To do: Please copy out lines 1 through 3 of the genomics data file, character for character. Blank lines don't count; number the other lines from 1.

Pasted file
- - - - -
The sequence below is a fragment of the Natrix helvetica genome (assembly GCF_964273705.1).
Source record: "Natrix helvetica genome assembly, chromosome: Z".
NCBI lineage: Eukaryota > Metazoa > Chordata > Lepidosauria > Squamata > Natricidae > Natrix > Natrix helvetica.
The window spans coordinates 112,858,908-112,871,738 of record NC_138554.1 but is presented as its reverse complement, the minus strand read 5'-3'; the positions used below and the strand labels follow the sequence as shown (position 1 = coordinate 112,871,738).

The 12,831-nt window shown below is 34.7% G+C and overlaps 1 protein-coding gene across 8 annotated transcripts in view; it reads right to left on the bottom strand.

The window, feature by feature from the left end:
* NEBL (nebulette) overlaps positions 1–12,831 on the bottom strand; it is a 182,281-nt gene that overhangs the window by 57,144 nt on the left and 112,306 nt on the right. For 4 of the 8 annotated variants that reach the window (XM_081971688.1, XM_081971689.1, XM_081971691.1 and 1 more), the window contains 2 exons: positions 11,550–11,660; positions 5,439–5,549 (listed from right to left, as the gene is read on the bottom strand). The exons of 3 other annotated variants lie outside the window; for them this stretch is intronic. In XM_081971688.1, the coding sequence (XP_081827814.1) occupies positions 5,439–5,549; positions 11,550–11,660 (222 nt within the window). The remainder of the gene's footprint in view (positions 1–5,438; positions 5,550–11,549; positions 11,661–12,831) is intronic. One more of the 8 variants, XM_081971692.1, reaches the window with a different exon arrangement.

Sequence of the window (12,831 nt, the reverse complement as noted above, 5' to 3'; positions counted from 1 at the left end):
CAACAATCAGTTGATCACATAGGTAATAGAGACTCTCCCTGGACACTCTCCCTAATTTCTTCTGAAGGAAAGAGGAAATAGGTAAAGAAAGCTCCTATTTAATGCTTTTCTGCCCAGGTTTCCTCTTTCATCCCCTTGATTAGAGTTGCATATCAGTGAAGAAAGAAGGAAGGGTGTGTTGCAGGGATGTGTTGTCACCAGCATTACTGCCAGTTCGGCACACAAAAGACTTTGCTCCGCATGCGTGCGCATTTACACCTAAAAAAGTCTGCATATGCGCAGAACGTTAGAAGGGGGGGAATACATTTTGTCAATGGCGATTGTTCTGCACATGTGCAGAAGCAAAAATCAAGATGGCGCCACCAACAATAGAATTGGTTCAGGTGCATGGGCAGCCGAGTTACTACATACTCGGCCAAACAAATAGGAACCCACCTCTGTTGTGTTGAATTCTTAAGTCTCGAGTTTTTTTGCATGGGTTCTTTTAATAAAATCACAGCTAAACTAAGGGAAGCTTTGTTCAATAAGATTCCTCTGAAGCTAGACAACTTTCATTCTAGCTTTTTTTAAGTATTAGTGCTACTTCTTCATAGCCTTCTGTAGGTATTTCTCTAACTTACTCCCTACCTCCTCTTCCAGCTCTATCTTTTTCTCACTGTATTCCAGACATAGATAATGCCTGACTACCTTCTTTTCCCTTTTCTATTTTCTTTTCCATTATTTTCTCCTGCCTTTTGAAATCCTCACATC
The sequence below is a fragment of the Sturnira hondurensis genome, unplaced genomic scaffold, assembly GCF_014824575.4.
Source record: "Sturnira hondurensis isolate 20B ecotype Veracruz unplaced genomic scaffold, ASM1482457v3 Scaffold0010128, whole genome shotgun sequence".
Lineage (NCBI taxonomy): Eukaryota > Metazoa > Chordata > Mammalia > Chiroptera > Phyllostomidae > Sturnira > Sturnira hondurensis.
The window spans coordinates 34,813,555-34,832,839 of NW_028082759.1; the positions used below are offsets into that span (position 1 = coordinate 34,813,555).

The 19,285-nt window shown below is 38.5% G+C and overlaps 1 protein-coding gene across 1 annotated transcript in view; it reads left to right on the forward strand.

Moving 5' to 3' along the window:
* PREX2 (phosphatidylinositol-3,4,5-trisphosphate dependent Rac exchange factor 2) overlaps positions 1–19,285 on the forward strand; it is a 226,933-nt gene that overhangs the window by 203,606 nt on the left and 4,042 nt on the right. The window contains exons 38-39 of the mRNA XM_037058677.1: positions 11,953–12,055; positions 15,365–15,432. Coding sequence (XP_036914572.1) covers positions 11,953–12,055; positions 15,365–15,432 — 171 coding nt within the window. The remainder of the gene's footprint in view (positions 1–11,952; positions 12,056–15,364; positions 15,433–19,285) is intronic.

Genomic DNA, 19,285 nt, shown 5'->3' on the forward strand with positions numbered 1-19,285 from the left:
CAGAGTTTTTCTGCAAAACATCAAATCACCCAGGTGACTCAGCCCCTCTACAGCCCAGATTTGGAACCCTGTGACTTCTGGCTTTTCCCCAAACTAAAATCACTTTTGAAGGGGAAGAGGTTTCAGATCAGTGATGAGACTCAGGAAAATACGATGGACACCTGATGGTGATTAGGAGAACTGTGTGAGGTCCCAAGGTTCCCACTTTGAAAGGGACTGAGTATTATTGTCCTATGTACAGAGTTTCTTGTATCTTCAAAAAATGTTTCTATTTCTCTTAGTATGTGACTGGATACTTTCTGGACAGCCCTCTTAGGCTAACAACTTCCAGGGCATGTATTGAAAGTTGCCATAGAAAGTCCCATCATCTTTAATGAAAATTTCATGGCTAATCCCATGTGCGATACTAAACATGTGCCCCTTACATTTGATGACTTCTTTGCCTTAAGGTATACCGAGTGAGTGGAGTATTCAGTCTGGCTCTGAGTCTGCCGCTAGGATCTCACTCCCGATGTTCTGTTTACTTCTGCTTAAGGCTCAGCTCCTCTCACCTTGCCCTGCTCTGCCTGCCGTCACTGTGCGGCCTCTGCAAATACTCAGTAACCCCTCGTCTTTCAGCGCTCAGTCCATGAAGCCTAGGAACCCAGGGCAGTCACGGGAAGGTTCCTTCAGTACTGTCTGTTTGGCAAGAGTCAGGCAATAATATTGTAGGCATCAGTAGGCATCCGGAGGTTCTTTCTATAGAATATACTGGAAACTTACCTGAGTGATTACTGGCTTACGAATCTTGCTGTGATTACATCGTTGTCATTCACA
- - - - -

The sequence below is a fragment of the Natrix helvetica genome (assembly GCF_964273705.1).
Source record: "Natrix helvetica genome assembly, chromosome: Z".
NCBI lineage: Eukaryota > Metazoa > Chordata > Lepidosauria > Squamata > Natricidae > Natrix > Natrix helvetica.